Health

11 Things a Lifetime of Dance Has Taught Me

Don't worry, no one's watching—they're too busy looking at themselves

From my first jazz class in 1977, to this morning's hip-hop class, not a day has gone by that dancing hasn't improved my life in countless ways. It's also taught me a surprising number of lessons. Here are just a few:

1) Being afraid of looking stupid is a waste of time.

There's a first time for everything, and everyone. Dance is the same way. There is always a little pain learning new choreography. Move toward that discomfort, that series of small risks of failure—not away. Let the fear that you might get it wrong push you forward. Step by step, you will learn a new dance.

2) Corollary to the above: No one is looking at you—they're too busy looking at themselves.

Your thighs, your ass, seriously: No one cares. This should free you. You're the "best" dancer, you're the "worst"—these are nonsense words. Your fellow dancers are only that; just like you, they have made the effort to come to class for the same reasons you have. You are out there for yourself, for the betterment of your own body, mind and soul.

3) Your body isn't something your mind drags around.

"Two recent studies show how different types of practice allow dancers to achieve peak performance by blending cerebral and cognitive thought processes with muscle memory and 'proprioception' held in the cerebellum. Through regular aerobic training that incorporates some type of dance at least once a week, anyone can maximize his or her brain function." — Psychology Today, 10/1/2013

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You have one body—just one—forever. Respect it. Taking dance or dance exercise classes at any level strengthens the beautiful synergy of body and mind.

4) There is always something new to learn.

You may have danced to a particular song a million times, but you feel that something is missing. Ask yourself: What is my teacher doing that I'm not, however small? Listen more. Look harder. Discover it. Now it is yours. Add it to your repertoire. Apply that practice of intense looking and listening to your life. Be amazed at how much more of your world comes clearer to you.

RELATED: Everybody Dance Now

5) Master the basics, then add yourself.

Again, details. The way you hold your head. How you articulate your arms. The weight of your foot on the floor. How quickly or slowly you turn. Watch dance. Analyze it. And when you think you've mastered the basics, add the most important part—expression.

6) No one dances like you.

RELATED: My Wonderful Return to Tap Dancing

I can hear you scoffing at this. Well, don't. So you may never dance like your teacher. Why is this bad? Go watch professional dancers in concert. Part of their beauty is not only the slight difference in the way they dance, but it's also their builds, their unique interpretations of a phrase. That's where the beauty is. That's where you are.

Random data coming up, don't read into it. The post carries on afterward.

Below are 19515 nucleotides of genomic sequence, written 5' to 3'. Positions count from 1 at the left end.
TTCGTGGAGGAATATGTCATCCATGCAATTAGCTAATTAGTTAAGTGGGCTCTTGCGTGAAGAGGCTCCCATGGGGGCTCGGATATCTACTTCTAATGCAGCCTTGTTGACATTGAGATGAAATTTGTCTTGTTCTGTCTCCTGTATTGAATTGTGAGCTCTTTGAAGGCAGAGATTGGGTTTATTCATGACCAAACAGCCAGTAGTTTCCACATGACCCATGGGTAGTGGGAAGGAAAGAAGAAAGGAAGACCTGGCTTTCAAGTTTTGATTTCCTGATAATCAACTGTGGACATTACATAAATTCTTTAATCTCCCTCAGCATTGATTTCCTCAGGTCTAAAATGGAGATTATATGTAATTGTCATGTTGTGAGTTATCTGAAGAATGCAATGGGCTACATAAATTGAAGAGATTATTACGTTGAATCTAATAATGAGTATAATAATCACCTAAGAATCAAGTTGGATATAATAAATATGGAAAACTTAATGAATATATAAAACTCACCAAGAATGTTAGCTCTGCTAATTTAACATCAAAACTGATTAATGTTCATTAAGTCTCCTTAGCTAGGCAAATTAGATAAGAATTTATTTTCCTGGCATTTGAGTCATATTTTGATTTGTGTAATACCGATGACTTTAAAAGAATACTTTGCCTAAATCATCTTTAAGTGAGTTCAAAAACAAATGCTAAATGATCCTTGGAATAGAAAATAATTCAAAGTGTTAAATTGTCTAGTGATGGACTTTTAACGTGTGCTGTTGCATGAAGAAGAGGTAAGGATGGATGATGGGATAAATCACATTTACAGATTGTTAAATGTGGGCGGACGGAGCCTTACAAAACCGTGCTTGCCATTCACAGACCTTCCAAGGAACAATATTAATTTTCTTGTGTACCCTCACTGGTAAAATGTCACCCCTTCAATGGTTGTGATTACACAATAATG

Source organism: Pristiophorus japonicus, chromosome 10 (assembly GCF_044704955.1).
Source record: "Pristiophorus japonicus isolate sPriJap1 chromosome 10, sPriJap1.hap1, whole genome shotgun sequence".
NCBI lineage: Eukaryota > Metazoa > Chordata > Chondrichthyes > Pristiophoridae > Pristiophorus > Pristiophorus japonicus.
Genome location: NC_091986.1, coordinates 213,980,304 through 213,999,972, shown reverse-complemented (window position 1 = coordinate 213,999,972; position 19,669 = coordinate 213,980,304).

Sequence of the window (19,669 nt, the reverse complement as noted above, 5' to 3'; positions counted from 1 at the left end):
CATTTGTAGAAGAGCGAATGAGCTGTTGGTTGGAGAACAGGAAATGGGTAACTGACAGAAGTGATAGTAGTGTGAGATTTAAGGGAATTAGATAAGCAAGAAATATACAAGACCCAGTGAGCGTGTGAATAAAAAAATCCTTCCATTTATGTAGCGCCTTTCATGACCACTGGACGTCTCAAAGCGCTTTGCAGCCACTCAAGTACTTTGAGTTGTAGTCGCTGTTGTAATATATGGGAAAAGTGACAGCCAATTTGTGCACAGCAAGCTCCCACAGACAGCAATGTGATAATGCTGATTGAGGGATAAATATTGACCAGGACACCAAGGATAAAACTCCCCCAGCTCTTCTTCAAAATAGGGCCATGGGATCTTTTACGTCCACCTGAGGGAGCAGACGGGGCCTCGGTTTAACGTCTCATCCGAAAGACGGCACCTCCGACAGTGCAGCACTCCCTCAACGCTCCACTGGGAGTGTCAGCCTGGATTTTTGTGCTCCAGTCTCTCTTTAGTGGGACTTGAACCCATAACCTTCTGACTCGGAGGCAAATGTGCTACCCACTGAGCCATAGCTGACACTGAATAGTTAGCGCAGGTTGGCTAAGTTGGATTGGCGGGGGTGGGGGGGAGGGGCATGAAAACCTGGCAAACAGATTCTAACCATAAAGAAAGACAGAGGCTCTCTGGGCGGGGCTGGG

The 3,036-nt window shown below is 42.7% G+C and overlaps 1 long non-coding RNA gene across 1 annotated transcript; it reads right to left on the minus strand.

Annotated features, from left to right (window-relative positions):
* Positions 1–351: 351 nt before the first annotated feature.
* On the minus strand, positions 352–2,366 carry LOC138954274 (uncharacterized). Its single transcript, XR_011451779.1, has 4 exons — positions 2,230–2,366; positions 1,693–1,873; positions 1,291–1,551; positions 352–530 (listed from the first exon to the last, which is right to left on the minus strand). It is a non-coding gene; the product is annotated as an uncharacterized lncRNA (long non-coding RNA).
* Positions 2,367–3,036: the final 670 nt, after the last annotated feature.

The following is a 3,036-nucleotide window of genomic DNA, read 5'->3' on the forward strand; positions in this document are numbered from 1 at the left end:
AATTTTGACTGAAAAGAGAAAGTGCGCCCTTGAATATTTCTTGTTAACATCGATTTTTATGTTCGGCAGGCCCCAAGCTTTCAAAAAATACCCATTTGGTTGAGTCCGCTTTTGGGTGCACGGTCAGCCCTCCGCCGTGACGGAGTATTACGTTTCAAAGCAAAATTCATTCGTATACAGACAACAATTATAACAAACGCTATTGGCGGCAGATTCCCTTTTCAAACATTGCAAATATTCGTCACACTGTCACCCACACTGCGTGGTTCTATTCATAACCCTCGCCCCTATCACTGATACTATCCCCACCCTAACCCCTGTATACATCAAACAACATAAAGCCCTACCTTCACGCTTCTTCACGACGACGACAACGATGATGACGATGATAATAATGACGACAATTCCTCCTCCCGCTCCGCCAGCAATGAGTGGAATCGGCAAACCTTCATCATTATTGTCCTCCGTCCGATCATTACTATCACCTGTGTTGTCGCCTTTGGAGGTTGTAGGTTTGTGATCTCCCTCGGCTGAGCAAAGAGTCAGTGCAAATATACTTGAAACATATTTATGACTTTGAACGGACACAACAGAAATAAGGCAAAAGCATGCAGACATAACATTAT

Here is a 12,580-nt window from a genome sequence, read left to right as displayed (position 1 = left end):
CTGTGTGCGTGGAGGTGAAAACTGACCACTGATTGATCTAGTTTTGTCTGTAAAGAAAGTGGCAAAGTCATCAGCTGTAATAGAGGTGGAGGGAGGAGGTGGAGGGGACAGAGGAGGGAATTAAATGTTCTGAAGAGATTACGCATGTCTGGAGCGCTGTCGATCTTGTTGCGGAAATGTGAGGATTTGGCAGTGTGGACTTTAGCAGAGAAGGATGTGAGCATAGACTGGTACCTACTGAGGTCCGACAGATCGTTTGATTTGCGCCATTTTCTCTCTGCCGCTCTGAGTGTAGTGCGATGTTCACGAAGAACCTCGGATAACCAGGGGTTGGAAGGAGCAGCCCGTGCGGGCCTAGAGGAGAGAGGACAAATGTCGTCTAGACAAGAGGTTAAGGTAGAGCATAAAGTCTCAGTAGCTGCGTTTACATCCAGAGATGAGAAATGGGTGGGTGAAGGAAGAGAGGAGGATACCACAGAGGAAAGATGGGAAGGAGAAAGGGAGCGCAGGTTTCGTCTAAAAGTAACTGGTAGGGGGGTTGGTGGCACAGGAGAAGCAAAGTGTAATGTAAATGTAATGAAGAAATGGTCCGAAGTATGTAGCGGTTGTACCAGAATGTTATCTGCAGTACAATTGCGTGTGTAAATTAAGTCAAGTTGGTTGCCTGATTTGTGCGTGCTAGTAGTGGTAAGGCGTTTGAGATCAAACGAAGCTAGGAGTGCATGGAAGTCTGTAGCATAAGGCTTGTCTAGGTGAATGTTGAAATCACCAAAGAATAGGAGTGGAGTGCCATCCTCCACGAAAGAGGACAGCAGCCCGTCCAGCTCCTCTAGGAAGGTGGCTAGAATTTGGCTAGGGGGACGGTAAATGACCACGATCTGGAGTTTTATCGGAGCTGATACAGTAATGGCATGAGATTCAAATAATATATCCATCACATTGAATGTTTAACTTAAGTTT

7) It's not the meat, it's the motion.

Women tend to be hard judges of themselves—she's thin, she must be a good dancer, and so on. The bigger woman in front, well, she must be new at this. And then she starts to move … and surprises and delights you: her way of syncopating a move, the way her hips catch the downbeat, the joy in her face. How wrong we are to judge by looks!

8) Who needs therapy? Music + motion + other people in the room having fun = bliss.

Once I started dancing, I dropped the therapist. Not saying this is for everyone, but it's sure been working for me. Concentrating on a task forces you to be in the moment, a proven method of improving mood.

9) Showing up is the hardest part/work through the boredom and the pain.

Even though I love dance, there are days I want to blow it off. Too tired, too busy, too this, too that. And as much as I love it, boredom sneaks in—especially if I haven't changed things up enough. Plus, well, stuff starts to hurt as I grow older. But I work through it, usually, and it's always worth it. I'm never sorry I made it to class.

10) Your reach must exceed your grasp.

Much of the time, dance is about lengthening your muscles, extending the energy of a movement through your hands and fingertips or your feet right through your toes. To create the illusion of length, we are always reaching slightly farther than feels possible. The dancer and the dance looks more alive, thrilling, vibrant, kinetic. In life, as in dance, nothing is lost and everything is gained by this kind of striving.

11) Don't be afraid to fall, just a little bit.

Sometimes there are moves that involve some risk—perhaps a sudden step back, a crossover step, a turn, a leap. I sometimes wonder, will I fall on my face? Break a bone? These are calculated risks. But I know enough about my body now to know precisely what risks I can take. Just as in dance, in life, you are always weighing what benefit is gained from risk. Remember, chances are, you won't fall. Chances are, you will get through this. Chances are, you will learn this new dance.

   
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